Whistler Blackcomb's Ski Zones for Beginners, Intermediates and Experts
By Steve Fisher / Images by Joern Rohde
For first-time visitors, it’s easy to look up at the peaks of Whistler and Blackcomb mountains and perhaps feel a bit intimidated. Looking around from the lifts, you’ll notice ski tracks going everywhere — between rocks, through the trees, and even off cliffs! But before you start thinking you’ve entered a training ground for elite-level skiers and snowboarders, rest assured that Whistler Blackcomb’s expansive trail map includes a vast selection of green dot (easy), blue square (intermediate) and black diamond (expert) terrain.
Since Whistler Blackcomb is so big, we would like to save you some time and trouble with this shortcut guide to the best ski areas on each mountain for different skill levels. Whistler Blackcomb’s Leslie Glaysher, a ski instructor for 33 years and head coach of The Camp, offers her suggestions and provides some important tips about getting around the mountains safely.
Whistler Blackcomb welcomes first-time skiers and snowboarders. If you’ve never been on snow before, there are multiple learning areas and plenty of gentle slopes that allow anyone to progress from “Is my boot clicked in?” to “Let’s try a faster run!” Located at the bottom of the mountain, Blackcomb’s Magic Chair offers the easiest-to-access terrain for beginners. The slope beneath the Magic Chair serves as the resort’s “bunny hill,” and a “learn to ski” area at the base features a beginner-friendly magic-carpet lift.
On Whistler Mountain, Glaysher recommends first-timers go to Olympic Station, a dedicated learning area conveniently located at the Whistler Village Gondola’s mid-station.
“They have a series of terrain features that were built-in, so you can, on very gentle terrain, have little rollers and bermed corners, and those are all teaching aids. They also give you some experience of some of the things you’ll be dealing with when you move out to the bigger part of the mountain,” Glasyher says.
One thing that might surprise some visitors is that Whistler and Blackcomb both have beginner-friendly areas located quite high up on the mountains. The Catskinner Chair on Blackcomb is one example: While the slopes surrounding that lift are easy to ride, basic skills like turning, stopping and maintaining control are required to get in and out of the area.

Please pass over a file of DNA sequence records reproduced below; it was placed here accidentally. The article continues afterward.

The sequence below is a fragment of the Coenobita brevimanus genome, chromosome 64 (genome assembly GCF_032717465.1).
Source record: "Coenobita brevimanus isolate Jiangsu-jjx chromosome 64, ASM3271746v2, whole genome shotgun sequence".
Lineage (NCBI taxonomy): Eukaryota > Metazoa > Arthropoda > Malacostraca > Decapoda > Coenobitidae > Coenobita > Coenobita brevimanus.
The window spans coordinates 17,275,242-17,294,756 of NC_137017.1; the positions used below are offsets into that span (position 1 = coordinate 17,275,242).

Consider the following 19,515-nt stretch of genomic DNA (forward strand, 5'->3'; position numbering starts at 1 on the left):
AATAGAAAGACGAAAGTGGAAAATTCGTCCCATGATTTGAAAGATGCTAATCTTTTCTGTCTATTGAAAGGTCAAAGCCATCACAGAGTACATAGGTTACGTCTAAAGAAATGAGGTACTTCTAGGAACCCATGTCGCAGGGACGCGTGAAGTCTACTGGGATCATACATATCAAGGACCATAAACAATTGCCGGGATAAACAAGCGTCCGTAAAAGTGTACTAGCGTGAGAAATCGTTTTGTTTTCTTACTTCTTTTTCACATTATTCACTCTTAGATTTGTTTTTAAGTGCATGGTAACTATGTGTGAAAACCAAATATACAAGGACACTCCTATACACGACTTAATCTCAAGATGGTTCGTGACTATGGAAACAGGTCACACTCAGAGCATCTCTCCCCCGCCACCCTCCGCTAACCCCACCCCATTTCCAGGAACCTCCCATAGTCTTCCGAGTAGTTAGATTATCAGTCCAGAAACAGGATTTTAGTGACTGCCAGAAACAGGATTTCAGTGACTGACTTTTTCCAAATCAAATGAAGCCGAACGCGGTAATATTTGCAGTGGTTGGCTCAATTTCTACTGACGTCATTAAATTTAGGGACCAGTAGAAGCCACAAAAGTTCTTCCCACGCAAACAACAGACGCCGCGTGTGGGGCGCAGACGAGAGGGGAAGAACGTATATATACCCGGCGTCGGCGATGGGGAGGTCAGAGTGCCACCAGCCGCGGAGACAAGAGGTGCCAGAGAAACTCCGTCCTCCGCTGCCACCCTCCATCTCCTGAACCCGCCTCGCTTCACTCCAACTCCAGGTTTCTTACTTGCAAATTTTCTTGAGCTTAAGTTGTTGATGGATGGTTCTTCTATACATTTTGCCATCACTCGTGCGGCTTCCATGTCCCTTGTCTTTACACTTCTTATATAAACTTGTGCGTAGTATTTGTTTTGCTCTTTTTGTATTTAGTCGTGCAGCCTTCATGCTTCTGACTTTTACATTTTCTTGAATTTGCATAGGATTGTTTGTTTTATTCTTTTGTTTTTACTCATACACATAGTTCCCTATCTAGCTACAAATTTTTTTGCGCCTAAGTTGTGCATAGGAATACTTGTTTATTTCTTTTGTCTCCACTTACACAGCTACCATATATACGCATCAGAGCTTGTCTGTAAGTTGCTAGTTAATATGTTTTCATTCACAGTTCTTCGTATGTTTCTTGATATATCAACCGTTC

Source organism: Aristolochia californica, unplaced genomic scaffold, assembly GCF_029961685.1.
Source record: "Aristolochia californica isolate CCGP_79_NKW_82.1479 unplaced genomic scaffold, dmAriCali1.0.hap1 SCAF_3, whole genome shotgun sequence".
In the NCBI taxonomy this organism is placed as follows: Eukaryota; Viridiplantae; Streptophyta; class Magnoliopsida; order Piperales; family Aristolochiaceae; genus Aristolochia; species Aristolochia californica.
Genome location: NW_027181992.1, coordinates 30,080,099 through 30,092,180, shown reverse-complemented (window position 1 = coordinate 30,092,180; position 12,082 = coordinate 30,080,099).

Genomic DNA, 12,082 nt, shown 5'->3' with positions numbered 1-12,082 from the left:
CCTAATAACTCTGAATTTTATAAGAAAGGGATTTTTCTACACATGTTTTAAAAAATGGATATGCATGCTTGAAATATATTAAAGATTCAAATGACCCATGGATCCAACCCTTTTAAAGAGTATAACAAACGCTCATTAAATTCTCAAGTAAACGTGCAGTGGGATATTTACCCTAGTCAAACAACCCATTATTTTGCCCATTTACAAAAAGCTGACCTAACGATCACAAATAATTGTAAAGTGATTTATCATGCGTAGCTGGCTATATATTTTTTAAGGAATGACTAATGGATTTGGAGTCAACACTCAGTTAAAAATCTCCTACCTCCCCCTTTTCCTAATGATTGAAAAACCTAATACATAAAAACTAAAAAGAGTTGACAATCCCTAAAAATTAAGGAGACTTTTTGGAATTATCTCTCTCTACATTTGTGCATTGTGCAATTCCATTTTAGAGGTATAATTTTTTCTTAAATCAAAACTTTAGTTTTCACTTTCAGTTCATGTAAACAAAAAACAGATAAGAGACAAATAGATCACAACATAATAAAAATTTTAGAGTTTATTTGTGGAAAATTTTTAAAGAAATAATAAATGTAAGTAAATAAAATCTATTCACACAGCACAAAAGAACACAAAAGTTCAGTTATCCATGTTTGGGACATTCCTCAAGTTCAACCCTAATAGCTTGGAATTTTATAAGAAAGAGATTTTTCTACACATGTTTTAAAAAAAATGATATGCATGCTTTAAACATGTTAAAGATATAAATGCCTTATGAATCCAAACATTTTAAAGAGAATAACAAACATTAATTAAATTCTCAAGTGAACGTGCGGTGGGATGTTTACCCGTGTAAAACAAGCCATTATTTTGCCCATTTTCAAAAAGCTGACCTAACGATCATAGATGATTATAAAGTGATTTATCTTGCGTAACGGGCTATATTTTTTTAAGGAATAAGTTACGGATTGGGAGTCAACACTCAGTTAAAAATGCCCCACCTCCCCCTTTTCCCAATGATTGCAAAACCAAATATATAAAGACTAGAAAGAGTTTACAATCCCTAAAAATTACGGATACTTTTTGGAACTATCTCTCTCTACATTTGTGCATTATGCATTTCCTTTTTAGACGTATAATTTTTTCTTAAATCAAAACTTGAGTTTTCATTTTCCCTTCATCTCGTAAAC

“Beginners can’t just go right to the top of the mountain without a lesson and hope to point themselves downwards,” cautions Glaysher. “There’s a big difference between beginner in the beginner zones and being able to ski at the top of the mountain on green runs.”
For skiers and riders who have the basic techniques mastered but are still building their skill sets, here are some ideal intermediate zones to explore. When visibility is good, Glaysher recommends Whistler Mountain’s Harmony and Symphony chairs for intermediate terrain with incredible views all around.
Whistler’s other key intermediate area, which offers great riding in all weather conditions, is the Emerald Zone. This area offers mellow slopes located near the Roundhouse Lodge, so it’s easy to take a break and warm up, grab lunch or find a washroom.
“The Emerald Zone is truly the best intermediate area,” Glaysher says. “There is a family zone on the Emerald Chair that is meant to be for people working on improving their skiing.”
On Blackcomb, Glaysher suggests two areas for intermediate skiers or snowboarders: “Crystal Ridge, with the new Crystal Chair, is fabulous for intermediate skiers and has long runs — so make sure you look for a groomed run; it’s super fun. And Seventh Heaven, of course, is beautiful as well,” Glaysher says.
As Glaysher discussed her picks for the best expert-level riding zones, she wisely pointed out that in these areas, weather and snow conditions become major factors to consider, regardless of how well you can ski or ride. “You have to choose your day, so you have visibility and cooperative snow. Glacier Express gets you above the treeline; but if you get up there and it’s foggy, and there are no trees to give you depth perception, it’s really easy to find yourself on top of something you don’t want to be on because you can’t see anything,” Glaysher says.
In these expert-level areas, skiers and riders need to be comfortable with evaluating snow and weather conditions as they tackle challenging, natural terrain features.
“There can be difficult entrances [or] large bumps (moguls). There can be every type of snow condition and visibility. A beautiful day where you can see everything is completely different than a fully fogged-out day with cruddy, wind-crusted snow,” explains Glaysher.
With those caveats in mind, here’s where expert-level skiers and riders can find some thrilling terrain to pump up their adrenalin. On Whistler, “The front side of the peak has maximum vertical, with a short lift ride and just no end of steep, amazing skiing,” Glaysher says. On Blackcomb, “The Couloir is always fabulous, and the Glacier Express gives you a lot of bang for your buck. You can get a lot of vertical, and once again, a fast turnaround time.”
Whether you are here to strap on skis or a snowboard for the first time, or you’re looking to push your steep skiing in the alpine, Whistler Blackcomb has lots of terrain that anyone can enjoy. It can take years to master Whistler Blackcomb’s massive trail map, but thanks to Glaysher’s intimate knowledge of the slopes, you can beeline it directly to the type of terrain that best suits your ability level. whistlerblackcomb.com